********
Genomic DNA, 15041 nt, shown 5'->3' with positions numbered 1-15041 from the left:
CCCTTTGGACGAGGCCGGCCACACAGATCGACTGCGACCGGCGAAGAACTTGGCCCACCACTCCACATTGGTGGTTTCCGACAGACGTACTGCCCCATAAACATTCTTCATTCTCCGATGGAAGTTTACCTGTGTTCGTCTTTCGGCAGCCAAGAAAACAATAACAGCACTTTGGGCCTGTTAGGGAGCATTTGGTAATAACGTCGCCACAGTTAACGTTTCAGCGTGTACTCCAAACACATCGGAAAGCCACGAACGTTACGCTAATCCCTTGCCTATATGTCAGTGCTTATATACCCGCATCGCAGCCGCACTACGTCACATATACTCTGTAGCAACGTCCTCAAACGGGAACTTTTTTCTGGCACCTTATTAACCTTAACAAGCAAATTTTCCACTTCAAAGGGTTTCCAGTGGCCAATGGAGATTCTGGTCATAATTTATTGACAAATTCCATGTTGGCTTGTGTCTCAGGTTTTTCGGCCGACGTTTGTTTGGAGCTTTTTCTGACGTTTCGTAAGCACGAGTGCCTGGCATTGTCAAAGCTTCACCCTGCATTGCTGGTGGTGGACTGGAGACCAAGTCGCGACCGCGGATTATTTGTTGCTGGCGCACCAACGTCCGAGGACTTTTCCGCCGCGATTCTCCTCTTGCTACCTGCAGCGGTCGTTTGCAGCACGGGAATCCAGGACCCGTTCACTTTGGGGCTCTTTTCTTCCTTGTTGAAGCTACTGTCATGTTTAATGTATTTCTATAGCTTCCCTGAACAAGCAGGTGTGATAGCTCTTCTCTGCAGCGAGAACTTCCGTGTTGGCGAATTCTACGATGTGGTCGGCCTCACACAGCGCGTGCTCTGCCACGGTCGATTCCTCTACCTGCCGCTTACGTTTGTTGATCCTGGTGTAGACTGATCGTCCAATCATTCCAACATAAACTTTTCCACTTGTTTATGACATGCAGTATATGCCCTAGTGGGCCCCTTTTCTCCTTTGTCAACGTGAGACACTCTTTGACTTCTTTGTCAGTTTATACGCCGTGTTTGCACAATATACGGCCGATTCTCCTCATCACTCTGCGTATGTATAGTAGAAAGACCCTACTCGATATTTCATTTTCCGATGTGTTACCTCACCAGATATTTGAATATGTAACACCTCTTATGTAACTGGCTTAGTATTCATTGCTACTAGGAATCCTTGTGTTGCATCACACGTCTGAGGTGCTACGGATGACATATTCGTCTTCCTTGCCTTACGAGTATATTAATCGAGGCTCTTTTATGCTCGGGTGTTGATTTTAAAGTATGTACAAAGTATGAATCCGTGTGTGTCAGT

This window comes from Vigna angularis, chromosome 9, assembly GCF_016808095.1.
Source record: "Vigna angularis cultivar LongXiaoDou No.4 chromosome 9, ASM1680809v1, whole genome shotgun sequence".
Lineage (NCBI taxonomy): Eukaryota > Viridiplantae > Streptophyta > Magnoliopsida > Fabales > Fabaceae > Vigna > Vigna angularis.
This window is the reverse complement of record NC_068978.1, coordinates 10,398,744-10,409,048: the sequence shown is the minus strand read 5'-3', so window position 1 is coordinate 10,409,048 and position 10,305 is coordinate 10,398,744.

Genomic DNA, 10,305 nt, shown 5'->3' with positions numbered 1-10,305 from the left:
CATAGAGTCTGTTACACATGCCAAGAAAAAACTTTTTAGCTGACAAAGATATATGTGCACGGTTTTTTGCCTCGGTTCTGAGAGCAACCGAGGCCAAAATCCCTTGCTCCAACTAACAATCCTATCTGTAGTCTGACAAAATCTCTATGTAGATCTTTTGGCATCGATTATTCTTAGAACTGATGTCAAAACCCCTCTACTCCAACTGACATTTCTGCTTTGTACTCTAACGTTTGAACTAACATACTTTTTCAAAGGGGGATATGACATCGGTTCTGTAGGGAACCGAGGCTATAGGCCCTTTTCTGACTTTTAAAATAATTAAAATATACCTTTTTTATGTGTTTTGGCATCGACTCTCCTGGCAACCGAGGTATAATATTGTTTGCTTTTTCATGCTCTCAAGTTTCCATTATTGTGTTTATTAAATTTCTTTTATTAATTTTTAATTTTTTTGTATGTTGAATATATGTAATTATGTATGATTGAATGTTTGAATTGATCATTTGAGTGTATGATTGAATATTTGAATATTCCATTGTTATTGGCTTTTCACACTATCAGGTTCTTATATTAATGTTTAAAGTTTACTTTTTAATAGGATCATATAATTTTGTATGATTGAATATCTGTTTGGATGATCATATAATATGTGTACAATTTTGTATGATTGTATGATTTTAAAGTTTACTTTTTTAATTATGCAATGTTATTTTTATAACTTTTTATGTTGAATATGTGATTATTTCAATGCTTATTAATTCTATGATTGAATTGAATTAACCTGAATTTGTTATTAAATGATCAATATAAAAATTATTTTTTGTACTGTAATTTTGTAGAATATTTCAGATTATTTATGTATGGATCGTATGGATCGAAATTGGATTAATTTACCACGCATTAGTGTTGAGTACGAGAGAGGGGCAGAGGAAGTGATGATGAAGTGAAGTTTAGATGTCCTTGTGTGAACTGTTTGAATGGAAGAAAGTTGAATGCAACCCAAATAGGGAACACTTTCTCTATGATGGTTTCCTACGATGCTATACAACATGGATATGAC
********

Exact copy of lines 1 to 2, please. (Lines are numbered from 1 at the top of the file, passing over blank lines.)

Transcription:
Genomic DNA, 15041 nt, shown 5'->3' with positions numbered 1-15041 from the left:
CCCTTTGGACGAGGCCGGCCACACAGATCGACTGCGACCGGCGAAGAACTTGGCCCACCACTCCACATTGGTGGTTTCCGACAGACGTACTGCCCCATAAACATTCTTCATTCTCCGATGGAAGTTTACCTGTGTTCGTCTTTCGGCAGCCAAGAAAACAATAACAGCACTTTGGGCCTGTTAGGGAGCATTTGGTAATAACGTCGCCACAGTTAACGTTTCAGCGTGTACTCCAAACACATCGGAAAGCCACGAACGTTACGCTAATCCCTTGCCTATATGTCAGTGCTTATATACCCGCATCGCAGCCGCACTACGTCACATATACTCTGTAGCAACGTCCTCAAACGGGAACTTTTTTCTGGCACCTTATTAACCTTAACAAGCAAATTTTCCACTTCAAAGGGTTTCCAGTGGCCAATGGAGATTCTGGTCATAATTTATTGACAAATTCCATGTTGGCTTGTGTCTCAGGTTTTTCGGCCGACGTTTGTTTGGAGCTTTTTCTGACGTTTCGTAAGCACGAGTGCCTGGCATTGTCAAAGCTTCACCCTGCATTGCTGGTGGTGGACTGGAGACCAAGTCGCGACCGCGGATTATTTGTTGCTGGCGCACCAACGTCCGAGGACTTTTCCGCCGCGATTCTCCTCTTGCTACCTGCAGCGGTCGTTTGCAGCACGGGAATCCAGGACCCGTTCACTTTGGGGCTCTTTTCTTCCTTGTTGAAGCTACTGTCATGTTTAATGTATTTCTATAGCTTCCCTGAACAAGCAGGTGTGATAGCTCTTCTCTGCAGCGAGAACTTCCGTGTTGGCGAATTCTACGATGTGGTCGGCCTCACACAGCGCGTGCTCTGCCACGGTCGATTCCTCTACCTGCCGCTTACGTTTGTTGATCCTGGTGTAGACTGATCGTCCAATCATTCCAACATAAACTTTTCCACTTGTTTATGACATGCAGTATATGCCCTAGTGGGCCCCTTTTCTCCTTTGTCAACGTGAGACACTCTTTGACTTCTTTGTCAGTTTATACGCCGTGTTTGCACAATATACGGCCGATTCTCCTCATCACTCTGCGTATGTATAGTAGAAAGACCCTACTCGATATTTCATTTTCCGATGTGTTACCTCACCAGATATTTGAATATGTAACACCTCTTATGTAACTGGCTTAGTATTCATTGCTACTAGGAATCCTTGTGTTGCATCACACGTCTGAGGTGCTACGGATGACATATTCGTCTTCCTTGCCTTACGAGTATATTAATCGAGGCTCTTTTATGCTCGGGTGTTGATTTTAAAGTATGTACAAAGTATGAATCCGTGTGTGTCAGT